A Matter of Life and Death

Jim wanted to go to Kelly’s Tavern at Haygood. Twenty-six years old, kind of stocky, sporting a few tattoos. And down in the dumps.

At least that’s what it looked like. It’s hard to tell with guys (women are usually easier to read). He seemed sulky, but maybe he’s just introverted. And even if he’s struggling with something, maybe he doesn’t want to talk about it. Especially to an Uber driver.

But I took a shot.

“You all right, man? Everything good?”

“No. I’m just gonna go spend the rest of my cash, then come home and shoot myself.”

“Shut up, man.”

“I’m really gonna do it.”

“What are you talking about? What’s going on?”

“I don’t really want to talk about it.”

“Come on, man. I’m a stranger. I can’t judge you. We’re only gonna know each other for about five minutes. What’s the problem?”

Somehow that worked. He didn’t go into detail, but he gave me the outline.

Jim’s wife had left him and took their one-year-old son. They’d been together for nine years. Married for four. She not only left, but was quickly shacked up with another guy. Maybe more than one. And it was ugly.

She had called him just to rub it in. To tell him how much better the new guy was in bed. Tell him he was worthless.

“She told me I should just off myself because I’m a piece of sh–.”

The bar wasn’t far away, so I didn’t have much time.

I told him that I couldn’t relate to what he’s going through, but that I was old enough to know some things about suffering. I know it’s cliche to say “this too shall pass” and “time heals all wounds,” but that it’s still true. That if he didn’t do something stupid tonight, a year from now or five years from now, he’d look back on this and feel completely different. Pain is real, but it doesn’t last.

I asked him what would happen to his son if he killed himself. He said he’d get $400,000 when he turned eighteen. Navy life insurance covered suicide. He’d looked into it.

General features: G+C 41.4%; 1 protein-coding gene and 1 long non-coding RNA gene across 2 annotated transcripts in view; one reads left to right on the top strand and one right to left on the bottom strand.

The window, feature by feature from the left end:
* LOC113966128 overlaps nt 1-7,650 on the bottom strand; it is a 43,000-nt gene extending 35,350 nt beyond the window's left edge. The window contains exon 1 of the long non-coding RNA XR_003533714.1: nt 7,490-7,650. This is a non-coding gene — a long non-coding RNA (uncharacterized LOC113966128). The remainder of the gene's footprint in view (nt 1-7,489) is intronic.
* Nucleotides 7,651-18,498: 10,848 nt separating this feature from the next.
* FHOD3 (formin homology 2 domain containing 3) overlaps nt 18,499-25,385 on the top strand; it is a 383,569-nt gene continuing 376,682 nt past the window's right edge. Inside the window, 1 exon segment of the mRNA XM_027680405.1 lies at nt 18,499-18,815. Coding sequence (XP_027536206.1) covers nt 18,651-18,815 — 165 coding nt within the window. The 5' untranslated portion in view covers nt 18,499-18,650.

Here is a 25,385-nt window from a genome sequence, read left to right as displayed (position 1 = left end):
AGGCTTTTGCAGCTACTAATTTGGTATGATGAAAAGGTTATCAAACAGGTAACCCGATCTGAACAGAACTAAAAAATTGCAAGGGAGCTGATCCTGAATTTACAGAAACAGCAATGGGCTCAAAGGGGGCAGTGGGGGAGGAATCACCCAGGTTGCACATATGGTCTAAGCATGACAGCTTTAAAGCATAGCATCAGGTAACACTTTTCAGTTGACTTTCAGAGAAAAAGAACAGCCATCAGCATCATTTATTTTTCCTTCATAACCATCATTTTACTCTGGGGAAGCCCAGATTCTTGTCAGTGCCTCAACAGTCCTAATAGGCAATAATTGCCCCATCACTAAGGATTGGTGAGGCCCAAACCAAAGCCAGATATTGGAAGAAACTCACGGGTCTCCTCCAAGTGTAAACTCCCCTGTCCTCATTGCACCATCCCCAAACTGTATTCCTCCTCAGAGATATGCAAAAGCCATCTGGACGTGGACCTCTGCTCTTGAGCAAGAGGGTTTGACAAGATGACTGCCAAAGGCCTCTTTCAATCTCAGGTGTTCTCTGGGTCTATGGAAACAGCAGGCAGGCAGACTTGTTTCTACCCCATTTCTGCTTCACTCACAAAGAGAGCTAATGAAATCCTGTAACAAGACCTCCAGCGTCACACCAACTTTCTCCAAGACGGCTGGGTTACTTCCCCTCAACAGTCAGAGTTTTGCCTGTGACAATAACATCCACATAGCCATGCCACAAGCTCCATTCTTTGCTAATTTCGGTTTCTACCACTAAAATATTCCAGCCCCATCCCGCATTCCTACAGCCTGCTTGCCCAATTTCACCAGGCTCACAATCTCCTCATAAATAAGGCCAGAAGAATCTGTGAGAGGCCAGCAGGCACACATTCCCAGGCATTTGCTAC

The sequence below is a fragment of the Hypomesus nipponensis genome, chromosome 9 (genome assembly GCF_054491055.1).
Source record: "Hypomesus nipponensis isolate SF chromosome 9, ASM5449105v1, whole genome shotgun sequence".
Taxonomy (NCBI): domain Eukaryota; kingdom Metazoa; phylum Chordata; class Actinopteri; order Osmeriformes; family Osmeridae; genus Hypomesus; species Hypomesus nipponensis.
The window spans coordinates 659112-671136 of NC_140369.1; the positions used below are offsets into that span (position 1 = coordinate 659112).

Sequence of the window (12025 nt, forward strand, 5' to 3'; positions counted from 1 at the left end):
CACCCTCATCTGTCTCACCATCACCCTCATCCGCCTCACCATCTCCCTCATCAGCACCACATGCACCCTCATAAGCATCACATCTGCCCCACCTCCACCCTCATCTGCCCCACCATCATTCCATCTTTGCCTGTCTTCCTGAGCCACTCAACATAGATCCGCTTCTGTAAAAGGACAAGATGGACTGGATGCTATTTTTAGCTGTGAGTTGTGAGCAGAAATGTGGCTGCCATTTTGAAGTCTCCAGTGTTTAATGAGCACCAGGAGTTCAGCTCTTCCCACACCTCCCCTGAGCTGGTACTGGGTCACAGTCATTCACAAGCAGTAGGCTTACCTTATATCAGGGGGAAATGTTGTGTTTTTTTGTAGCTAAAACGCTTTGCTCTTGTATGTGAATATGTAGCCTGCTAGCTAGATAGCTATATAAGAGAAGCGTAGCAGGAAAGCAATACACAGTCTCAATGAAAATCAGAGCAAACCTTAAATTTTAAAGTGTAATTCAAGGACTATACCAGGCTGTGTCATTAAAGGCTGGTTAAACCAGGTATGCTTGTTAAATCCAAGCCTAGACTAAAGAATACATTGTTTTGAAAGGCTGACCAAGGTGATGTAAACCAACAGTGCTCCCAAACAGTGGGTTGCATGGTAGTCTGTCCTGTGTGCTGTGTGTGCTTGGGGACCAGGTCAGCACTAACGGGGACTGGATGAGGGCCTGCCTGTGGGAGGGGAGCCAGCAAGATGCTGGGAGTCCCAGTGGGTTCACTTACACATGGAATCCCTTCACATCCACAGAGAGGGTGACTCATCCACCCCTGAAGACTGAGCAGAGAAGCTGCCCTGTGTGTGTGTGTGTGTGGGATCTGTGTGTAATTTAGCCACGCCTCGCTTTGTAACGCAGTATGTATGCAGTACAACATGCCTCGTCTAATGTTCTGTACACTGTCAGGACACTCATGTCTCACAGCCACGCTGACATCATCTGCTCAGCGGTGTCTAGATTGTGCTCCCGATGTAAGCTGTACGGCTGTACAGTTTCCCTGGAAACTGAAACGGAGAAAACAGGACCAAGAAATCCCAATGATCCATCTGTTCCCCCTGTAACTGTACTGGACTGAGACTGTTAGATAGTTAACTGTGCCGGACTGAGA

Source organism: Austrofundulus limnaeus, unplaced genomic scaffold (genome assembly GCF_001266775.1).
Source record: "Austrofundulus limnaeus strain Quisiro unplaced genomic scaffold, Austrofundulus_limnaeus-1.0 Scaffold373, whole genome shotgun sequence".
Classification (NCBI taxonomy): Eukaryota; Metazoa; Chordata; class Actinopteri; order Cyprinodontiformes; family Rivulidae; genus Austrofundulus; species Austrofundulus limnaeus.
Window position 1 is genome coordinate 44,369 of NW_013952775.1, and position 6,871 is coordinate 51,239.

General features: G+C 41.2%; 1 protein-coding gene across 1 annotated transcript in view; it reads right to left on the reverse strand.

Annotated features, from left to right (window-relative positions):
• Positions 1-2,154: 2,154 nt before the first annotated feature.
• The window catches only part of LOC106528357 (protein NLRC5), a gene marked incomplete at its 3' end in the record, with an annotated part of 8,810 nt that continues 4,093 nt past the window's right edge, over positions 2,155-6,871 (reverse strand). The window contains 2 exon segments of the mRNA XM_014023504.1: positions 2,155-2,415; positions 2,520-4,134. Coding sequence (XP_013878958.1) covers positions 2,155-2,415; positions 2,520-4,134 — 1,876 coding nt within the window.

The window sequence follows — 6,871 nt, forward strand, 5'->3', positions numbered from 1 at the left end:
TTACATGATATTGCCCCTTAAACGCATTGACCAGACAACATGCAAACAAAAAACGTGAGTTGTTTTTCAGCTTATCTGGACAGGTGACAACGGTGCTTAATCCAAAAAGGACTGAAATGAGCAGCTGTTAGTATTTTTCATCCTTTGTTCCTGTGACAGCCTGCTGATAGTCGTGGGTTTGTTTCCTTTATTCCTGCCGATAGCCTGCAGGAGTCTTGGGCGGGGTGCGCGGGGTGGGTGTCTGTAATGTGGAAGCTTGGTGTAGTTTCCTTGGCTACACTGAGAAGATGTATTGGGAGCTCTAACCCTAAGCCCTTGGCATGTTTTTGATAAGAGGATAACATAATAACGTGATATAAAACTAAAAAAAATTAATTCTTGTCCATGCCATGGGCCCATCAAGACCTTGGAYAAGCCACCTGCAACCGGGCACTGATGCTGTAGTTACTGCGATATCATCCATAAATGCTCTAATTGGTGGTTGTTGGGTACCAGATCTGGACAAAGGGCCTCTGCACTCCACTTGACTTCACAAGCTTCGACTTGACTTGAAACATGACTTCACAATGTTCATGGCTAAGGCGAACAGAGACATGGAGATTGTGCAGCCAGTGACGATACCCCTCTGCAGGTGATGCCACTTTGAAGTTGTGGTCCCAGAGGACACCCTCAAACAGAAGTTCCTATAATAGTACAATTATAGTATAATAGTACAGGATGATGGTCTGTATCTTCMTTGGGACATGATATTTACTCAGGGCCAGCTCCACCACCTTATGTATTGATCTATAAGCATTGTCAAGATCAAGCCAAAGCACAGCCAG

I said, “When your son turns eighteen, he won’t want $400,000. He’ll want his dad.”

“You sound like my psychiatrist.”

“You don’t need to be a psychiatrist to know that a young man needs a dad. I’m a dad. I’m a son.”

I begged him not to do it.

He shrugged. “I’ll probably get drunk and forget all about it.”

When I dropped him off, I gave him a business card with my contact information. And an invitation to my church.

“People care, dude. If I can do something for you, I will.”

Jim shook my hand and thanked me. He asked if I’d still be driving at two. He was planning on being there until the bar closed. I told him I probably would be and that I’d be happy to drive him home.

After he walked into the bar, I prayed for him. I pulled over and asked my Facebook friends to pray for him too. Even though it was after midnight, I got dozens of responses. People all over the country promising to pray for Jim.

For no particular reason, I checked my driver rating. There’s a place where riders can leave comments. Not many people bother to do it, but there was a new one. It had to be from Jim:


Maybe Jim would be okay.

I did a few more runs, but made sure I stayed in the vicinity of Kelly’s. At 1:30, I parked in the lot. I planned to go inside and have a beer with Jim. Offer to take him home.

The doors were already locked though. They were cleaning up inside. It looked like I’d missed him.

I got a ping for another ride, and as I was pulling away, I saw Jim and two other guys on the other side of the building. They were flagging me down. I turned around.

“Can I take you home, Jim?”

“Yeah. My buddies are coming too. Is that okay?”

“No problem. I’ve got room.”

I canceled the other ride. Jim’s phone had broken and he couldn’t use the Uber app, so I told him to forget it. I’d just drive them home.

They all had their drink on. They were goofy, clowning, childish. Even Jim.

They offered me a beer. They were really excited about the Jolly Ranchers I offered them.

“You guys are gonna take care of Jim, right? He was feeling pretty down earlier. Talking crazy.”

“Oh, yeah. We got him. Right, Jim? He’s all right now.”

His pals might be dopes, but they were pals. They all got out at Jim’s place. It looked like they were going to spend the night there.

Jim gave me ten bucks for the ride. Shook my hand and thanked me again. Told me he hoped I’d be his driver again sometime. A few drinks and time with his friends seemed to make a world of difference.

He would be all right for now.


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